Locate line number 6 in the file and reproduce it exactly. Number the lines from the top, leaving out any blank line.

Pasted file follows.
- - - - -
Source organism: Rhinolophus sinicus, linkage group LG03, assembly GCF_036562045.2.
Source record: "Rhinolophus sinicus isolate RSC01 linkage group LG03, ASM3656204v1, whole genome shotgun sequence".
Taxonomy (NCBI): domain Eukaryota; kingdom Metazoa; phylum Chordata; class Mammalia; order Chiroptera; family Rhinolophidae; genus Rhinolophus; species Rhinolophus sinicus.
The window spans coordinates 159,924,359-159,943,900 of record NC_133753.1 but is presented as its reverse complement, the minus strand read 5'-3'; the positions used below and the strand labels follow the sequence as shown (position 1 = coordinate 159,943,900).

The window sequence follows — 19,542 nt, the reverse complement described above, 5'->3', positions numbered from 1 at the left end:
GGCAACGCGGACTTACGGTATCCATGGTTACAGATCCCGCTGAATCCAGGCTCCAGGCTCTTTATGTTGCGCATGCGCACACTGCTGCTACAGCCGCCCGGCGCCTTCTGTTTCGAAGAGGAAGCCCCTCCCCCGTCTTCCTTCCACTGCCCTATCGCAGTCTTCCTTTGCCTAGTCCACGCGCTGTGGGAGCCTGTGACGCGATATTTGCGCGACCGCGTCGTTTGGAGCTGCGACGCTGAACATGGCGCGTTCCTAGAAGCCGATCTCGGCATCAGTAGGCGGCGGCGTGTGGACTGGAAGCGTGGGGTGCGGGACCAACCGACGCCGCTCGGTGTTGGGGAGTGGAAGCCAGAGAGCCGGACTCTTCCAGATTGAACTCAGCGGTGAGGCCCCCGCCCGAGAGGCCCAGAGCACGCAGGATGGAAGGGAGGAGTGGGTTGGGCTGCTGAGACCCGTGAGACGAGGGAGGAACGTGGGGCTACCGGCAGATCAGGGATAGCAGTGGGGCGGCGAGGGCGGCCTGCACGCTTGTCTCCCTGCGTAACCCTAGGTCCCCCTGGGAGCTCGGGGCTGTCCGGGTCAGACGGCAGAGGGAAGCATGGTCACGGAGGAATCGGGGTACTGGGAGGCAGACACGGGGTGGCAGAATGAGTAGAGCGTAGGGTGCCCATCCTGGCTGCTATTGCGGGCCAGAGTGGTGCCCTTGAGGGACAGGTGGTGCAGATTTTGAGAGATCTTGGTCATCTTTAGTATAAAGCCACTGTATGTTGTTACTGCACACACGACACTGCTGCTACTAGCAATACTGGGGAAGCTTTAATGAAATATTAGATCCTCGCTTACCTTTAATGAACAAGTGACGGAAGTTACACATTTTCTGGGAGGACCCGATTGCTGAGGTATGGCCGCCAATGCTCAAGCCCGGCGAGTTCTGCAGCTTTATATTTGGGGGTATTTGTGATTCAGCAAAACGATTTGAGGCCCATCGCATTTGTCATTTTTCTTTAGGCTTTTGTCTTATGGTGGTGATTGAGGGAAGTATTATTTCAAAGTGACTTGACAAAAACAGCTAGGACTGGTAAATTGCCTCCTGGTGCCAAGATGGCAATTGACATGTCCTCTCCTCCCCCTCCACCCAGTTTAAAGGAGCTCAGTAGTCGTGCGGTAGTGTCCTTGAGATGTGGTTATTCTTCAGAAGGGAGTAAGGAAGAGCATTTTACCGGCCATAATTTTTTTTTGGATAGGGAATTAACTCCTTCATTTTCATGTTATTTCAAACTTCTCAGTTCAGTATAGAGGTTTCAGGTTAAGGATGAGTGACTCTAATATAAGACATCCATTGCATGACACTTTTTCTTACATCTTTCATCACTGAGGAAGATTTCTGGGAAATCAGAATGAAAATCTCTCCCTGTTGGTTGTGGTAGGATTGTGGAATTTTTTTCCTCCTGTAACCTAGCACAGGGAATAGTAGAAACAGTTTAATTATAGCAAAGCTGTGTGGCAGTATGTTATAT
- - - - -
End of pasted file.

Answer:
GGCAACGCGGACTTACGGTATCCATGGTTACAGATCCCGCTGAATCCAGGCTCCAGGCTCTTTATGTTGCGCATGCGCACACTGCTGCTACAGCCGCCCGGCGCCTTCTGTTTCGAAGAGGAAGCCCCTCCCCCGTCTTCCTTCCACTGCCCTATCGCAGTCTTCCTTTGCCTAGTCCACGCGCTGTGGGAGCCTGTGACGCGATATTTGCGCGACCGCGTCGTTTGGAGCTGCGACGCTGAACATGGCGCGTTCCTAGAAGCCGATCTCGGCATCAGTAGGCGGCGGCGTGTGGACTGGAAGCGTGGGGTGCGGGACCAACCGACGCCGCTCGGTGTTGGGGAGTGGAAGCCAGAGAGCCGGACTCTTCCAGATTGAACTCAGCGGTGAGGCCCCCGCCCGAGAGGCCCAGAGCACGCAGGATGGAAGGGAGGAGTGGGTTGGGCTGCTGAGACCCGTGAGACGAGGGAGGAACGTGGGGCTACCGGCAGATCAGGGATAGCAGTGGGGCGGCGAGGGCGGCCTGCACGCTTGTCTCCCTGCGTAACCCTAGGTCCCCCTGGGAGCTCGGGGCTGTCCGGGTCAGACGGCAGAGGGAAGCATGGTCACGGAGGAATCGGGGTACTGGGAGGCAGACACGGGGTGGCAGAATGAGTAGAGCGTAGGGTGCCCATCCTGGCTGCTATTGCGGGCCAGAGTGGTGCCCTTGAGGGACAGGTGGTGCAGATTTTGAGAGATCTTGGTCATCTTTAGTATAAAGCCACTGTATGTTGTTACTGCACACACGACACTGCTGCTACTAGCAATACTGGGGAAGCTTTAATGAAATATTAGATCCTCGCTTACCTTTAATGAACAAGTGACGGAAGTTACACATTTTCTGGGAGGACCCGATTGCTGAGGTATGGCCGCCAATGCTCAAGCCCGGCGAGTTCTGCAGCTTTATATTTGGGGGTATTTGTGATTCAGCAAAACGATTTGAGGCCCATCGCATTTGTCATTTTTCTTTAGGCTTTTGTCTTATGGTGGTGATTGAGGGAAGTATTATTTCAAAGTGACTTGACAAAAACAGCTAGGACTGGTAAATTGCCTCCTGGTGCCAAGATGGCAATTGACATGTCCTCTCCTCCCCCTCCACCCAGTTTAAAGGAGCTCAGTAGTCGTGCGGTAGTGTCCTTGAGATGTGGTTATTCTTCAGAAGGGAGTAAGGAAGAGCATTTTACCGGCCATAATTTTTTTTTGGATAGGGAATTAACTCCTTCATTTTCATGTTATTTCAAACTTCTCAGTTCAGTATAGAGGTTTCAGGTTAAGGATGAGTGACTCTAATATAAGACATCCATTGCATGACACTTTTTCTTACATCTTTCATCACTGAGGAAGATTTCTGGGAAATCAGAATGAAAATCTCTCCCTGTTGGTTGTGGTAGGATTGTGGAATTTTTTTCCTCCTGTAACCTAGCACAGGGAATAGTAGAAACAGTTTAATTATAGCAAAGCTGTGTGGCAGTATGTTATAT